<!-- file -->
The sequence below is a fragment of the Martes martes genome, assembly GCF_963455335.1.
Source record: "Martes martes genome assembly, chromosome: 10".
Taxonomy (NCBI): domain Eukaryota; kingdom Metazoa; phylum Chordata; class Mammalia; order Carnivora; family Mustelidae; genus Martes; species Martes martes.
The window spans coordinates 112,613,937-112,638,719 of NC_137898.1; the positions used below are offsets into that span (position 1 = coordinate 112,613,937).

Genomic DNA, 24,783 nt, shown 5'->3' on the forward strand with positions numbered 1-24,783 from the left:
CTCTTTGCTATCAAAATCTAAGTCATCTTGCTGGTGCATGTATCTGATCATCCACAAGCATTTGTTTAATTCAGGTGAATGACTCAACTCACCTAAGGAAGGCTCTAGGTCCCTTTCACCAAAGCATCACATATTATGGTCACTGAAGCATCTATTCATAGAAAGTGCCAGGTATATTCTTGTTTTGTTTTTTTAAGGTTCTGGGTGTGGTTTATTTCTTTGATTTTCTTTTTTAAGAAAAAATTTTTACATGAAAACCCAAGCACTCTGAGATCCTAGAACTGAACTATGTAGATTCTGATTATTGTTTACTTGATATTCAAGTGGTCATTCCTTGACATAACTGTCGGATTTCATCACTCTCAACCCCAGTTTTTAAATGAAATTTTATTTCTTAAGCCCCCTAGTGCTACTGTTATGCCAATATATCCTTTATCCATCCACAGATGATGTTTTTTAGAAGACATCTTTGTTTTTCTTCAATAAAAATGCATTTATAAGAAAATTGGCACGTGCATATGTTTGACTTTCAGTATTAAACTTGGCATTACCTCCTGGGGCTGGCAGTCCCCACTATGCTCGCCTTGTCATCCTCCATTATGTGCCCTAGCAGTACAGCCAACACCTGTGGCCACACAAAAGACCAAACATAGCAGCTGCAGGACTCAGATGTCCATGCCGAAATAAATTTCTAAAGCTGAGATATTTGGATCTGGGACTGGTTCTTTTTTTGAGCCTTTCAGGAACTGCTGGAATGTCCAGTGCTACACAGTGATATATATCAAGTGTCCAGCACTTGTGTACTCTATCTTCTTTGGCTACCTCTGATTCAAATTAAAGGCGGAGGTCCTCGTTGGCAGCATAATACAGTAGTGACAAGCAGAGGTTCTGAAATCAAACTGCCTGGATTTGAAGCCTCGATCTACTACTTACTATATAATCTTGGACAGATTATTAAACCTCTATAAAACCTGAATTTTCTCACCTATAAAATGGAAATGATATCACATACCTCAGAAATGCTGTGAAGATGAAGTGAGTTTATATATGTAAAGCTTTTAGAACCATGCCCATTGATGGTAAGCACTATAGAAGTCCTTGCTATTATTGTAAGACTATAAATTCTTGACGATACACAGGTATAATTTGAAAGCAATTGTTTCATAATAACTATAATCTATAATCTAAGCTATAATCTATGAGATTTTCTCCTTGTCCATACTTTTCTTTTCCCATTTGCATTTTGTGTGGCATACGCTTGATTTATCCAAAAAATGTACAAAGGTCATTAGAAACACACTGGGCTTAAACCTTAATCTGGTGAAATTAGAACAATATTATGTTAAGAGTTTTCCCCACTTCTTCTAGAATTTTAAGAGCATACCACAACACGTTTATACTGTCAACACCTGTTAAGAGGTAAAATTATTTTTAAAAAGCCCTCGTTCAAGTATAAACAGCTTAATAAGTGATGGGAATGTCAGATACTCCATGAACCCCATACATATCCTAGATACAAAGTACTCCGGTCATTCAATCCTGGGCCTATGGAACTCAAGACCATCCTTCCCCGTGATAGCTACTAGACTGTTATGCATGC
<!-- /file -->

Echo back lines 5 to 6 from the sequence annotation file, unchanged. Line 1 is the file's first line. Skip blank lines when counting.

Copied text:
Genomic DNA, 24,783 nt, shown 5'->3' on the forward strand with positions numbered 1-24,783 from the left:
CTCTTTGCTATCAAAATCTAAGTCATCTTGCTGGTGCATGTATCTGATCATCCACAAGCATTTGTTTAATTCAGGTGAATGACTCAACTCACCTAAGGAAGGCTCTAGGTCCCTTTCACCAAAGCATCACATATTATGGTCACTGAAGCATCTATTCATAGAAAGTGCCAGGTATATTCTTGTTTTGTTTTTTTAAGGTTCTGGGTGTGGTTTATTTCTTTGATTTTCTTTTTTAAGAAAAAATTTTTACATGAAAACCCAAGCACTCTGAGATCCTAGAACTGAACTATGTAGATTCTGATTATTGTTTACTTGATATTCAAGTGGTCATTCCTTGACATAACTGTCGGATTTCATCACTCTCAACCCCAGTTTTTAAATGAAATTTTATTTCTTAAGCCCCCTAGTGCTACTGTTATGCCAATATATCCTTTATCCATCCACAGATGATGTTTTTTAGAAGACATCTTTGTTTTTCTTCAATAAAAATGCATTTATAAGAAAATTGGCACGTGCATATGTTTGACTTTCAGTATTAAACTTGGCATTACCTCCTGGGGCTGGCAGTCCCCACTATGCTCGCCTTGTCATCCTCCATTATGTGCCCTAGCAGTACAGCCAACACCTGTGGCCACACAAAAGACCAAACATAGCAGCTGCAGGACTCAGATGTCCATGCCGAAATAAATTTCTAAAGCTGAGATATTTGGATCTGGGACTGGTTCTTTTTTTGAGCCTTTCAGGAACTGCTGGAATGTCCAGTGCTACACAGTGATATATATCAAGTGTCCAGCACTTGTGTACTCTATCTTCTTTGGCTACCTCTGATTCAAATTAAAGGCGGAGGTCCTCGTTGGCAGCATAATACAGTAGTGACAAGCAGAGGTTCTGAAATCAAACTGCCTGGATTTGAAGCCTCGATCTACTACTTACTATATAATCTTGGACAGATTATTAAACCTCTATAAAACCTGAATTTTCTCACCTATAAAATGGAAATGATATCACATACCTCAGAAATGCTGTGAAGATGAAGTGAGTTTATATATGTAAAGCTTTTAGAACCATGCCCATTGATGGTAAGCACTATAGAAGTCCTTGCTATTATTGTAAGACTATAAATTCTTGACGATACACAGGTATAATTTGAAAGCAATTGTTTCATAATAACTATAATCTATAATCTAAGCTATAATCTATGAGATTTTCTCCTTGTCCATACTTTTCTTTTCCCATTTGCATTTTGTGTGGCATACGCTTGATTTATCCAAAAAATGTACAAAGGTCATTAGAAACACACTGGGCTTAAACCTTAATCTGGTGAAATTAGAACAATATTATGTTAAGAGTTTTCCCCACTTCTTCTAGAATTTTAAGAGCATACCACAACACGTTTATACTGTCAACACCTGTTAAGAGGTAAAATTATTTTTAAAAAGCCCTCGTTCAAGTATAAACAGCTTAATAAGTGATGGGAATGTCAGATACTCCATGAACCCCATACATATCCTAGATACAAAGTACTCCGGTCATTCAATCCTGGGCCTATGGAACTCAAGACCATCCTTCCCCGTGATAGCTACTAGACTGTTATGCATGC